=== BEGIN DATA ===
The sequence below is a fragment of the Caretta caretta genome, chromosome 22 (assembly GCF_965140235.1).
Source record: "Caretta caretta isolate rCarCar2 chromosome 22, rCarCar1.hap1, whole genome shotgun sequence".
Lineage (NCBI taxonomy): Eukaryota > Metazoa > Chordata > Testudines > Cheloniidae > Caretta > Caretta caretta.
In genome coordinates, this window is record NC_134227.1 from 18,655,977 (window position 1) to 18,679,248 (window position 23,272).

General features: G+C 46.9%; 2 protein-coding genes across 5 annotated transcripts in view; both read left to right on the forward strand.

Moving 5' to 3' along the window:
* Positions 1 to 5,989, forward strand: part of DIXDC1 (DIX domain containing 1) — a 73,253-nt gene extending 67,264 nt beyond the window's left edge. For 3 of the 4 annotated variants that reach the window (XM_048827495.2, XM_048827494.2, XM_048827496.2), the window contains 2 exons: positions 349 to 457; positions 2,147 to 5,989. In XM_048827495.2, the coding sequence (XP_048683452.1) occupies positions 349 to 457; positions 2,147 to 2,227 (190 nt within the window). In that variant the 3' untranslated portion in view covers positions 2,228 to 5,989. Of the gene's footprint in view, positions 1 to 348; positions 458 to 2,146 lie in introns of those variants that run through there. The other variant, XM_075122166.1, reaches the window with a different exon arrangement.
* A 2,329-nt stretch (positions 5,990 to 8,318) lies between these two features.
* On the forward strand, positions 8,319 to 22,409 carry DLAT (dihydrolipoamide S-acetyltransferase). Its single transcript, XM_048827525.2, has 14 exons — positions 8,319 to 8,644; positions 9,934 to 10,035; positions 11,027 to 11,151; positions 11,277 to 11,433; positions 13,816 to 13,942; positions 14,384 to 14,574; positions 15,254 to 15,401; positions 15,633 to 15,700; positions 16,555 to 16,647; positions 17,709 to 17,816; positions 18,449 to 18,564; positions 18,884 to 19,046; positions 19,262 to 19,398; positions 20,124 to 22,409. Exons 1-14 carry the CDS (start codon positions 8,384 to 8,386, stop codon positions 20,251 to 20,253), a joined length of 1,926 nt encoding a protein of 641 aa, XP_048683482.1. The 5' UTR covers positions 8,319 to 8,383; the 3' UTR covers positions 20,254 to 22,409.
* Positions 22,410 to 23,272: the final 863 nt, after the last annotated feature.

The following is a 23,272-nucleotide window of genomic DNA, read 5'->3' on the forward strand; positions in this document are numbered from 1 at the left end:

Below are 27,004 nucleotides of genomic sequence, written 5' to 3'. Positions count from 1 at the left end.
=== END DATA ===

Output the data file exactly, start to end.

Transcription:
The sequence below is a fragment of the Caretta caretta genome, chromosome 22 (assembly GCF_965140235.1).
Source record: "Caretta caretta isolate rCarCar2 chromosome 22, rCarCar1.hap1, whole genome shotgun sequence".
Lineage (NCBI taxonomy): Eukaryota > Metazoa > Chordata > Testudines > Cheloniidae > Caretta > Caretta caretta.
In genome coordinates, this window is record NC_134227.1 from 18,655,977 (window position 1) to 18,679,248 (window position 23,272).

General features: G+C 46.9%; 2 protein-coding genes across 5 annotated transcripts in view; both read left to right on the forward strand.

Moving 5' to 3' along the window:
* Positions 1 to 5,989, forward strand: part of DIXDC1 (DIX domain containing 1) — a 73,253-nt gene extending 67,264 nt beyond the window's left edge. For 3 of the 4 annotated variants that reach the window (XM_048827495.2, XM_048827494.2, XM_048827496.2), the window contains 2 exons: positions 349 to 457; positions 2,147 to 5,989. In XM_048827495.2, the coding sequence (XP_048683452.1) occupies positions 349 to 457; positions 2,147 to 2,227 (190 nt within the window). In that variant the 3' untranslated portion in view covers positions 2,228 to 5,989. Of the gene's footprint in view, positions 1 to 348; positions 458 to 2,146 lie in introns of those variants that run through there. The other variant, XM_075122166.1, reaches the window with a different exon arrangement.
* A 2,329-nt stretch (positions 5,990 to 8,318) lies between these two features.
* On the forward strand, positions 8,319 to 22,409 carry DLAT (dihydrolipoamide S-acetyltransferase). Its single transcript, XM_048827525.2, has 14 exons — positions 8,319 to 8,644; positions 9,934 to 10,035; positions 11,027 to 11,151; positions 11,277 to 11,433; positions 13,816 to 13,942; positions 14,384 to 14,574; positions 15,254 to 15,401; positions 15,633 to 15,700; positions 16,555 to 16,647; positions 17,709 to 17,816; positions 18,449 to 18,564; positions 18,884 to 19,046; positions 19,262 to 19,398; positions 20,124 to 22,409. Exons 1-14 carry the CDS (start codon positions 8,384 to 8,386, stop codon positions 20,251 to 20,253), a joined length of 1,926 nt encoding a protein of 641 aa, XP_048683482.1. The 5' UTR covers positions 8,319 to 8,383; the 3' UTR covers positions 20,254 to 22,409.
* Positions 22,410 to 23,272: the final 863 nt, after the last annotated feature.

The following is a 23,272-nucleotide window of genomic DNA, read 5'->3' on the forward strand; positions in this document are numbered from 1 at the left end:

Below are 27,004 nucleotides of genomic sequence, written 5' to 3'. Positions count from 1 at the left end.